Going local in Asia


Hong Kong PR guru Davena Mok shares the secrets of success to the Asian marketplace.

This  time our Expert review checks out “localizasian,” the growing demand among Asian consumers for products and services tailored to their needs. Though the term is often associated with regional brands – made in Asia, for Asia, by Asia – ample opportunities exist for savvy international brands with the right cultural intelligence.

“Asians, particularly the Japanese, Korean and Chinese, are very patriotic people,” says Davena Mok, the director of A-VIBE, a Hong Kong-based boutique agency specialising in youth PR, marketing and events.

“Domestic brands find great success above international brands, due to the local favour and flavour. Classic examples include Li Ning, a sportswear brand started by a former Chinese Olympic gymnast, the Samsung behemoth of South Korea, and Japan’s top brands such as Toyota, Honda, Canon and Sony,” says Mok, who was born in Australia to Chinese parents and worked as a journalist for TIME Magazine and South China Morning Post before founding A-VIBE in 2002.

Her prestigious clientele list ranges from Nike to Diesel and Swatch, to luxury department store Lane Crawford, Universal Music Group, premium audio specialist Beat By Dr. Dre, French fashion house Rue du Mail, as well as Swedish fast-fashion brand Monki.

There are many opportunities for non-natives in the vast Asian marketplace comprised of many very different countries. The population of Mainland China is 1.3 billion people, while Hong Kong’s population is 7.1 million people, more than the population of all of Finland.

Inside line

“We’ve launched many, many international brands in Hong Kong in the past 11 years, as well as many Japanese brands in more recent years,” says Mok. “And the strategic approach has been different each time – specifically tailored for each brand and its target audience.”

According to Mok, all international brands that launch in Hong Kong need to be localised for obvious reasons such as introducing their brand and history, connecting to the local audience culturally, speaking the local Chinese language, making themselves relevant in a local context, and fitting into the local retail environment.

“Achieving this ranges from working with local PR agencies to booking popular local celebrities to attend an opening event, launching a VIP customer campaign, providing someone from the brand’s headquarters to do press interviews, knowing popular local media titles and editors, and having a good localised social media campaign,” says Mok. “Not all brands do this when they launch in Hong Kong. In fact, many American fast-fashion brands have done huge launch campaigns when they first came to town. Then – along with all the people from the US office who returned home after the launch phase – the buzz just died down and the momentum was lost a month later.”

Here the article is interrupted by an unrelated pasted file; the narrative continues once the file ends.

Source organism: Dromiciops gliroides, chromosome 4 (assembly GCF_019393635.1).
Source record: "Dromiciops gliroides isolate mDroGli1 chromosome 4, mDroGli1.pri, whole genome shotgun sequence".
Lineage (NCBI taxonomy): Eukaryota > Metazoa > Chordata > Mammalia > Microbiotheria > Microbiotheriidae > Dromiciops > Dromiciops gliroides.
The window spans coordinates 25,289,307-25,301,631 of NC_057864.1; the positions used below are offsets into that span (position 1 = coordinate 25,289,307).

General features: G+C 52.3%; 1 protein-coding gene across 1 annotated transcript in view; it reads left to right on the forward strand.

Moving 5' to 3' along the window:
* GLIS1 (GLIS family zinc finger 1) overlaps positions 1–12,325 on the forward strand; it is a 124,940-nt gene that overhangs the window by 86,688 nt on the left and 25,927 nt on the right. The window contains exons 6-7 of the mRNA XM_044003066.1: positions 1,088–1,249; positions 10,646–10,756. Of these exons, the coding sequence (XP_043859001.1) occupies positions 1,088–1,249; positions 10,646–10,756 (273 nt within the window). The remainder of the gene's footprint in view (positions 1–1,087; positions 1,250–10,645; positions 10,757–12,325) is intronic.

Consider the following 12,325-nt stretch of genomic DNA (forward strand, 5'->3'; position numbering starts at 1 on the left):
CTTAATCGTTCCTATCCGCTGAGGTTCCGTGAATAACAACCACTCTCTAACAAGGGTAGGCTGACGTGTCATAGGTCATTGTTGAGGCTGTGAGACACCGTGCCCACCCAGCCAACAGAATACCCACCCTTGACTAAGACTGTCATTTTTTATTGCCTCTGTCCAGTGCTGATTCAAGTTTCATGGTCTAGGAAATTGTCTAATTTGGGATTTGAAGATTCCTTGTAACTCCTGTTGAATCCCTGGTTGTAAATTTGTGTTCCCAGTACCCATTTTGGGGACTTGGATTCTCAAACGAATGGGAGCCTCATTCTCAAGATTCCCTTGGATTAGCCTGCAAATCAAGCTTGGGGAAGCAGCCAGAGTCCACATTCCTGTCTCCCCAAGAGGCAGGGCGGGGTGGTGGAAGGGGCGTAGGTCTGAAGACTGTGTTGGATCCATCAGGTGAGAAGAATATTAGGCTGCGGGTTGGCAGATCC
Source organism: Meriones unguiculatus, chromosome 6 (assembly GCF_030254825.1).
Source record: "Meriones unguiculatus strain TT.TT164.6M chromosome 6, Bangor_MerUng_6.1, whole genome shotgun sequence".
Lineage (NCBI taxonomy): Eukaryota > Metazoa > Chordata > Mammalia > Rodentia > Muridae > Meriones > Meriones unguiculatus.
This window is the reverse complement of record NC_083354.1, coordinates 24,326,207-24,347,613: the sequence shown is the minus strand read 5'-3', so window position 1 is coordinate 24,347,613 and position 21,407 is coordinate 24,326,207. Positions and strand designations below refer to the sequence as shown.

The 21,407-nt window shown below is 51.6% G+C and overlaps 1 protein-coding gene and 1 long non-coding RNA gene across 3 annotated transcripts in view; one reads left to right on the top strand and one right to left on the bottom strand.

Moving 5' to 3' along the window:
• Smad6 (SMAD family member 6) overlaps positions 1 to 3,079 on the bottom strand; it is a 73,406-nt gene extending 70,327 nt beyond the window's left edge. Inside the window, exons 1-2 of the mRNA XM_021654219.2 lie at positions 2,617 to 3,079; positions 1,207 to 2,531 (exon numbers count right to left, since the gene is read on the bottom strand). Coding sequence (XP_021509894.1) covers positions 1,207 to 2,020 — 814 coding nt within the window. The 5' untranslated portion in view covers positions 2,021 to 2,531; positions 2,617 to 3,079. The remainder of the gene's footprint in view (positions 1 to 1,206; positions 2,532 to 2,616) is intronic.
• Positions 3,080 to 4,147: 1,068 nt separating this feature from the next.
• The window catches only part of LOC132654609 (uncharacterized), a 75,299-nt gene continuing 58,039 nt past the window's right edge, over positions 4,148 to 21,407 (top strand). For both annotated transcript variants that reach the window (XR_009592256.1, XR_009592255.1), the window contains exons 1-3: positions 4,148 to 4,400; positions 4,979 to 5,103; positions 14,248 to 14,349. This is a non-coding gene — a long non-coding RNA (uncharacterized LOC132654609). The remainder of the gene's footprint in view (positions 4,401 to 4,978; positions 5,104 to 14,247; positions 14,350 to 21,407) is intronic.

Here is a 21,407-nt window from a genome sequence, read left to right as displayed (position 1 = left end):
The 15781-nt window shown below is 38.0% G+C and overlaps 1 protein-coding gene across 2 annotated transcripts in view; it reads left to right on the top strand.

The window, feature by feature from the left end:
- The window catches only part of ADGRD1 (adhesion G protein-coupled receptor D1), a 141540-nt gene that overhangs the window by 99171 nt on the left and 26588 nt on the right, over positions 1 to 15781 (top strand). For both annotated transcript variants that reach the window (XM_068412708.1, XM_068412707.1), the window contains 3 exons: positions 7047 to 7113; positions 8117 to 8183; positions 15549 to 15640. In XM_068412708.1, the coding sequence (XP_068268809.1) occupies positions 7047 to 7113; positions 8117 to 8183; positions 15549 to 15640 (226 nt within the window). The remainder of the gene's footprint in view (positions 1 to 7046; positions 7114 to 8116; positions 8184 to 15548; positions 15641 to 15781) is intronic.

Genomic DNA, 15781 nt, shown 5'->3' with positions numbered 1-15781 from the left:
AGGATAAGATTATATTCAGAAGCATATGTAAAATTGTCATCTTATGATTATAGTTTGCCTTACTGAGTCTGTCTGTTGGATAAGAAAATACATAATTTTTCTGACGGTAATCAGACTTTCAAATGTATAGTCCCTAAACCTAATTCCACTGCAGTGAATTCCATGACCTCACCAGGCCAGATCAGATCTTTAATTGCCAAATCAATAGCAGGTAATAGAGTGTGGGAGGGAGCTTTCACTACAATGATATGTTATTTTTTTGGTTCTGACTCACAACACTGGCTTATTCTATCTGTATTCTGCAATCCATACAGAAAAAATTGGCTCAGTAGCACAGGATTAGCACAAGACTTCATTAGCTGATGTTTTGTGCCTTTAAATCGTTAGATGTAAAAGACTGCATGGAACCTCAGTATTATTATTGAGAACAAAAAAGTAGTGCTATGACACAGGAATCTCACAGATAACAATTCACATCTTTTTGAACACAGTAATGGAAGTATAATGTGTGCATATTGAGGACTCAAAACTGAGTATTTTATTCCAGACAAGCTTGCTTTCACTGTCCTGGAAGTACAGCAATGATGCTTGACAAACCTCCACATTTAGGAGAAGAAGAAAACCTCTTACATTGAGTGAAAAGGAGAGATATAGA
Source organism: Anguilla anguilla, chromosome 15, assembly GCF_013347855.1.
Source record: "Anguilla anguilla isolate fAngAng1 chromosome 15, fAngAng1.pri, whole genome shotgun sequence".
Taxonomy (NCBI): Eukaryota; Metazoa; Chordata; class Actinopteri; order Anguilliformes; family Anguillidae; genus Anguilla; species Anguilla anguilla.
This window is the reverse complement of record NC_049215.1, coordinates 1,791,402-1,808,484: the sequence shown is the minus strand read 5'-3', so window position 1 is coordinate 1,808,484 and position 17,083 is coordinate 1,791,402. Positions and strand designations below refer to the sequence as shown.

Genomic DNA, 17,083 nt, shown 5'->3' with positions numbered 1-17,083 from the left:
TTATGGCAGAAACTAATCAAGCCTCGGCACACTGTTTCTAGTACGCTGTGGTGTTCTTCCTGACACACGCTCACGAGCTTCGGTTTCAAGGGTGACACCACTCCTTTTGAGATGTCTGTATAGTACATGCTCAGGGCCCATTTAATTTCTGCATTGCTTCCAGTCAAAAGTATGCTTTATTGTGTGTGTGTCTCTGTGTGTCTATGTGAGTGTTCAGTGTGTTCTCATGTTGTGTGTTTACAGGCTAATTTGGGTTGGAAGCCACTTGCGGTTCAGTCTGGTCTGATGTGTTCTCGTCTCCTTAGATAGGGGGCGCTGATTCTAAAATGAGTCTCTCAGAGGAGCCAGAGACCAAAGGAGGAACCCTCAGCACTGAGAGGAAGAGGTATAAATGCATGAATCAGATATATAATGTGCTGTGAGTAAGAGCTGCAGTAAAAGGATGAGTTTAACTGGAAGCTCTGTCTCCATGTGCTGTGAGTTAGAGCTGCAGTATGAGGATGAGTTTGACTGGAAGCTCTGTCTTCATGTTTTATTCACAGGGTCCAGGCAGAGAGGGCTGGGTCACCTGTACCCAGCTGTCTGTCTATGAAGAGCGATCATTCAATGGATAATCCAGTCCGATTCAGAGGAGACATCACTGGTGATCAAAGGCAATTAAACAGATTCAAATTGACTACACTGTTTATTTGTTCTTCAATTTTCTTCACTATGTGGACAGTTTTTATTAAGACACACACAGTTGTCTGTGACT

Seeking star quality

An assumption that shouldn’t be made is that a well-known brand or personality in other parts of the world will be recognised in Asia.

“For my client Beats By Dr. Dre, who is huge in the US and Europe, few realise that hip-hop enigma Dr. Dre is not well known around Asia,” says Mok. “This is the same for American actresses and fashion designers Mary-Kate and Ashley Olsen, who walked around the Lane Crawford department store in Beijing and no one knew who they were.”

Another oversight is a lack of cultural intelligence. “Sometimes folks from international companies don’t even look at a map before coming to Asia, so they think they can come to Hong Kong and go to see the Great Wall of China (in Beijing),” says Mok, who stresses the importance of being aware of geographical differences in cultures and languages. “Between the key countries in the Asia region alone, local markets and media environments are vastly different. So you really need on-the-ground teams in each city to get the most effective results and successes,” she says.

But cracking the Hong Kong market isn’t as difficult as it may sound, says Mok. “It’s an international city, a thriving hub of trendsetters and fashion/lifestyle brand lovers. Wealth abounds and geographically, it’s very small and easy to get around.

“What is difficult, however, is cracking China. Now that is an entirely different ball game that brands definitely need to dedicate more time,  resources and, most of all, patience for. What works in Hong Kong does not necessarily work in China.”

Text by Katja Pantzar

Published June 3, 2013

Category: Local features